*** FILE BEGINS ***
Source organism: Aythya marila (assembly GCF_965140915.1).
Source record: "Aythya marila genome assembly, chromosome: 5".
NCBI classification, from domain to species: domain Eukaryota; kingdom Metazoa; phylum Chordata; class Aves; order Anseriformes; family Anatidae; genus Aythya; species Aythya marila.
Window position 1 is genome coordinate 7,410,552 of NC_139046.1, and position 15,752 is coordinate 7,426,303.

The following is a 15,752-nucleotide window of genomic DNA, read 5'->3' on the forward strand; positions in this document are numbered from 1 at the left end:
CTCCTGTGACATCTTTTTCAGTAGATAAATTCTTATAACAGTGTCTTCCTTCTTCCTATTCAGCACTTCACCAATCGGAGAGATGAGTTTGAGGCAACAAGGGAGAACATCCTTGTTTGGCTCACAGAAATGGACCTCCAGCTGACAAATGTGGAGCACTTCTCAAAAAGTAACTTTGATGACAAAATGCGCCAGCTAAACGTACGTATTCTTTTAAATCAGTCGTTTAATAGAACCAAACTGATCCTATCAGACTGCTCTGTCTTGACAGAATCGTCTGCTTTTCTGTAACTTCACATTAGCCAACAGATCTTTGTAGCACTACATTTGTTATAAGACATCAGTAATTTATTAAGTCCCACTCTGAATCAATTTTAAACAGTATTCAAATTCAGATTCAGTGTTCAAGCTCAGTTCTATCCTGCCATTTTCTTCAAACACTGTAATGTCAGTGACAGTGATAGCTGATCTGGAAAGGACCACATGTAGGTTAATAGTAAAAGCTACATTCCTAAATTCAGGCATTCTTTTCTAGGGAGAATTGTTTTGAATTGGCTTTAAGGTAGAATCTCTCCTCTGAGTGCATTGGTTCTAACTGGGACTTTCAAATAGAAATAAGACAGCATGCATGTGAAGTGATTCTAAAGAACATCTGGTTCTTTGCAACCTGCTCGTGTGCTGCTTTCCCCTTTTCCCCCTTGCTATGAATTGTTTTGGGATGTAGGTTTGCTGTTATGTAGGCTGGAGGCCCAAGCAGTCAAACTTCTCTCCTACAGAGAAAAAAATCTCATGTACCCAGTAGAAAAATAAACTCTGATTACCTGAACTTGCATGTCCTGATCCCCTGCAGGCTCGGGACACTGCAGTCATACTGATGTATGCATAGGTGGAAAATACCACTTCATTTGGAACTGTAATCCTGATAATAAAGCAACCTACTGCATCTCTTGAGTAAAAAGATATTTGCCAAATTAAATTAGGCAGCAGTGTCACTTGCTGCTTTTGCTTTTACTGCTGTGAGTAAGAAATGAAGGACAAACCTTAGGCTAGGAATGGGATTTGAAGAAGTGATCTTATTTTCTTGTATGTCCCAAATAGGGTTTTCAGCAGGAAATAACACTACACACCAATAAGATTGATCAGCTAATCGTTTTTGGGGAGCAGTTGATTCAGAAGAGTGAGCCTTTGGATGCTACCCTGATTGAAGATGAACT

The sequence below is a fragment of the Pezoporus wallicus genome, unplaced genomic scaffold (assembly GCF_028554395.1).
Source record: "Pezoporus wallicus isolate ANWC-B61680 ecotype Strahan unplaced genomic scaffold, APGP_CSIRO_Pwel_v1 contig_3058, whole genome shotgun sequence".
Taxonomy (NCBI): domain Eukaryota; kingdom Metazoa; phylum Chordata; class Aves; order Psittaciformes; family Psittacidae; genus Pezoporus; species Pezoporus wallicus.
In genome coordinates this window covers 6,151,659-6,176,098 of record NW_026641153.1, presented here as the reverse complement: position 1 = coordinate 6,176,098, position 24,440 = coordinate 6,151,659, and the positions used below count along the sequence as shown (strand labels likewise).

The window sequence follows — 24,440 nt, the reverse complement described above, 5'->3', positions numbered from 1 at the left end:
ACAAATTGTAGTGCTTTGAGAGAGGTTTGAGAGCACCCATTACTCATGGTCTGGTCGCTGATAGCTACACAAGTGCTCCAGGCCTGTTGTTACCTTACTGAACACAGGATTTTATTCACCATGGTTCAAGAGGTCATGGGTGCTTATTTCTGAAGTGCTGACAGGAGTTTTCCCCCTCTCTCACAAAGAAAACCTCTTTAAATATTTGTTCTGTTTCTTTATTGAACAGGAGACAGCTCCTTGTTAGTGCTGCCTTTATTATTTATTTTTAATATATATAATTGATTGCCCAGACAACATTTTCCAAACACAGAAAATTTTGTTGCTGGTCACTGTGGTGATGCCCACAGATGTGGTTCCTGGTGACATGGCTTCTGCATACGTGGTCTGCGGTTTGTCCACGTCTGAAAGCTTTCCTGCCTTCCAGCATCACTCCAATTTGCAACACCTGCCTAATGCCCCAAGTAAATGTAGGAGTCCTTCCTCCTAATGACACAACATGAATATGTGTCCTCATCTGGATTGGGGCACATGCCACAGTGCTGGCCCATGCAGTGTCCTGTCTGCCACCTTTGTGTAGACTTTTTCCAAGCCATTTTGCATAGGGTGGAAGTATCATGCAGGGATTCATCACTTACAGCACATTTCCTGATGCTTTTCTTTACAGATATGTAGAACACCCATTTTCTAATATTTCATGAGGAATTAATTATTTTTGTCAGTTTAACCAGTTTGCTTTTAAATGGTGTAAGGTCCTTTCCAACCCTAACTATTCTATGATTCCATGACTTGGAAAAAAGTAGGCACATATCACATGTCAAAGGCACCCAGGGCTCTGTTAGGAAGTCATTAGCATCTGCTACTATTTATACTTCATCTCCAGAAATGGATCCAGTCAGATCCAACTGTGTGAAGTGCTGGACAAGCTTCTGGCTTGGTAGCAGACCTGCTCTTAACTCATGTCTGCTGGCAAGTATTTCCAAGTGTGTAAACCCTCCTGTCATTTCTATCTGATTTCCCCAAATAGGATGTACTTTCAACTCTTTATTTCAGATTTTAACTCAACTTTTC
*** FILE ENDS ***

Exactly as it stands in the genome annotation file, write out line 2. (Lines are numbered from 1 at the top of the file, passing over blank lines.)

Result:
Source record: "Aythya marila genome assembly, chromosome: 5".